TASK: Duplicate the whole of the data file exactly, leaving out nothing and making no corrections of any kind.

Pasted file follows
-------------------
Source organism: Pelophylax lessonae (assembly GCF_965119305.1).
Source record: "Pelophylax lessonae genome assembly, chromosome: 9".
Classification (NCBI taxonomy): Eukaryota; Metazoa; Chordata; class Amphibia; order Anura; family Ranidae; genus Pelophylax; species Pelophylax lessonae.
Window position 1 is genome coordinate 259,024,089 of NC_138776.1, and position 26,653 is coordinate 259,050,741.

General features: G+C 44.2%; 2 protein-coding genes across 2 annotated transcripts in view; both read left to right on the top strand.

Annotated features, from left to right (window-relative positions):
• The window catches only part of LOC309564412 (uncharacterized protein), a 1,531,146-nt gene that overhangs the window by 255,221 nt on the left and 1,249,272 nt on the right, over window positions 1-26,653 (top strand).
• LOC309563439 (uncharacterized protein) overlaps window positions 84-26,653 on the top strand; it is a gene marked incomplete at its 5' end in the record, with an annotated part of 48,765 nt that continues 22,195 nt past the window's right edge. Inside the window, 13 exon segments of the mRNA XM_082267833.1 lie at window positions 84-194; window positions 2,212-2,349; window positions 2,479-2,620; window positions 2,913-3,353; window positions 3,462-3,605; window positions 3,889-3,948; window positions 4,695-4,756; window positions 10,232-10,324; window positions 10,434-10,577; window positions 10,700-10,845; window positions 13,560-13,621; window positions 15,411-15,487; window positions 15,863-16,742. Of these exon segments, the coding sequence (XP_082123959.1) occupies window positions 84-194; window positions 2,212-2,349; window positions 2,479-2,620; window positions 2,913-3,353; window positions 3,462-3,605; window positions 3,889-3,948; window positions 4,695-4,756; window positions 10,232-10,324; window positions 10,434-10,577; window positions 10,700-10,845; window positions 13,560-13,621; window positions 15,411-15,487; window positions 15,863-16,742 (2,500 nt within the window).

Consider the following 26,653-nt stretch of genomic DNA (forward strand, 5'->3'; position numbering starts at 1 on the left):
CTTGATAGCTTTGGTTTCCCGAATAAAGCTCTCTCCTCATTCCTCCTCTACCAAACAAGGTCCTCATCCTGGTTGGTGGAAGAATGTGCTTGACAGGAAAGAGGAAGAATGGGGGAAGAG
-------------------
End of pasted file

Source organism: Pelophylax lessonae (assembly GCF_965119305.1).
Source record: "Pelophylax lessonae genome assembly, chromosome: 9".
Classification (NCBI taxonomy): Eukaryota; Metazoa; Chordata; class Amphibia; order Anura; family Ranidae; genus Pelophylax; species Pelophylax lessonae.
Window position 1 is genome coordinate 259,024,089 of NC_138776.1, and position 26,653 is coordinate 259,050,741.

General features: G+C 44.2%; 2 protein-coding genes across 2 annotated transcripts in view; both read left to right on the top strand.

Annotated features, from left to right (window-relative positions):
• The window catches only part of LOC309564412 (uncharacterized protein), a 1,531,146-nt gene that overhangs the window by 255,221 nt on the left and 1,249,272 nt on the right, over window positions 1-26,653 (top strand).
• LOC309563439 (uncharacterized protein) overlaps window positions 84-26,653 on the top strand; it is a gene marked incomplete at its 5' end in the record, with an annotated part of 48,765 nt that continues 22,195 nt past the window's right edge. Inside the window, 13 exon segments of the mRNA XM_082267833.1 lie at window positions 84-194; window positions 2,212-2,349; window positions 2,479-2,620; window positions 2,913-3,353; window positions 3,462-3,605; window positions 3,889-3,948; window positions 4,695-4,756; window positions 10,232-10,324; window positions 10,434-10,577; window positions 10,700-10,845; window positions 13,560-13,621; window positions 15,411-15,487; window positions 15,863-16,742. Of these exon segments, the coding sequence (XP_082123959.1) occupies window positions 84-194; window positions 2,212-2,349; window positions 2,479-2,620; window positions 2,913-3,353; window positions 3,462-3,605; window positions 3,889-3,948; window positions 4,695-4,756; window positions 10,232-10,324; window positions 10,434-10,577; window positions 10,700-10,845; window positions 13,560-13,621; window positions 15,411-15,487; window positions 15,863-16,742 (2,500 nt within the window).

Consider the following 26,653-nt stretch of genomic DNA (forward strand, 5'->3'; position numbering starts at 1 on the left):
CTTGATAGCTTTGGTTTCCCGAATAAAGCTCTCTCCTCATTCCTCCTCTACCAAACAAGGTCCTCATCCTGGTTGGTGGAAGAATGTGCTTGACAGGAAAGAGGAAGAATGGGGGAAGAG